Maultaschen soup

One of the great dishes to be found in Germany is Maultaschen soup, roughly translated as ‘snout-bag soup’. It’s a meal on its own, for it blends rich beef stock with little parcels of ground meat and greens wrapped in pastry. It takes a little time to make in one’s own kitchen, but the meal is reward enough, and its a great way to pick and use late summer greens from the gardener’s herb beds.


As always in our kitchen, we use home-ground Spelt flour to which eggs from our hens and whey have been added to make dough that ruminates away to itself overnight before we roll it out flat with a rolling pin on a floury surface.








The greens that go with the ground meat vary with the season; today we used French sorrel (dock), nettles, comfrey, parsley, basil, society garlic, and oregano fresh-picked from the garden, chopped fine and mixed in with fried onion and garlic.

DSCN0002 We own a share in a cow, so our milk is delivered by the dairy farmer himself. He occasionally has calf meat for sale, which we pickle in whey and store in glass jars in the cellar for days like today. This pickled meat is very soft and tender, and can be blended into a paste with the fried greens using a bar-mix. Spread this on the thinly-rolled dough with a spoon, and butter the far end.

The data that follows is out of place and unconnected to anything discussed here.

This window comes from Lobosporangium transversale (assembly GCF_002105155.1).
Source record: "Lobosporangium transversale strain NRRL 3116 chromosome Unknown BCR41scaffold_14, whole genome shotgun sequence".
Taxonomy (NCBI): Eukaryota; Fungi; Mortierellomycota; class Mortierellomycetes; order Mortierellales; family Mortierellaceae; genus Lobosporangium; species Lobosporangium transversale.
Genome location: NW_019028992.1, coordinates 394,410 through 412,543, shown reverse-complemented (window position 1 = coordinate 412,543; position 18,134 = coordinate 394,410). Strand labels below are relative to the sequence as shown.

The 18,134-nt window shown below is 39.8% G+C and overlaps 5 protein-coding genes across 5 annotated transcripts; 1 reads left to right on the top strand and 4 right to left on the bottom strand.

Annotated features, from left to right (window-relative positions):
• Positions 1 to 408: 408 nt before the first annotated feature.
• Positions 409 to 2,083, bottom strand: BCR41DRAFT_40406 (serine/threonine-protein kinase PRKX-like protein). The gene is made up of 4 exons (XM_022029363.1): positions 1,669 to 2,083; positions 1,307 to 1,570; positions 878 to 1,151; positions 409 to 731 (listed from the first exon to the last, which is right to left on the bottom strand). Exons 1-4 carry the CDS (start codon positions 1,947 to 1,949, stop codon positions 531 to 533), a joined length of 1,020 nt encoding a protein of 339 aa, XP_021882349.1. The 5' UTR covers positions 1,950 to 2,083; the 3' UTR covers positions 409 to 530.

Roll this up and press the handle of a wooden spoon across it to form tight little ‘pasties’ that can then be cut apart with a sharp knife without the filling falling out. These are cooked in simmering (not boiling) water for ten-to-fifteen minutes, then added to a hot salted soup stock of beef or lamb or chicken – whatever you have. Serve and eat!








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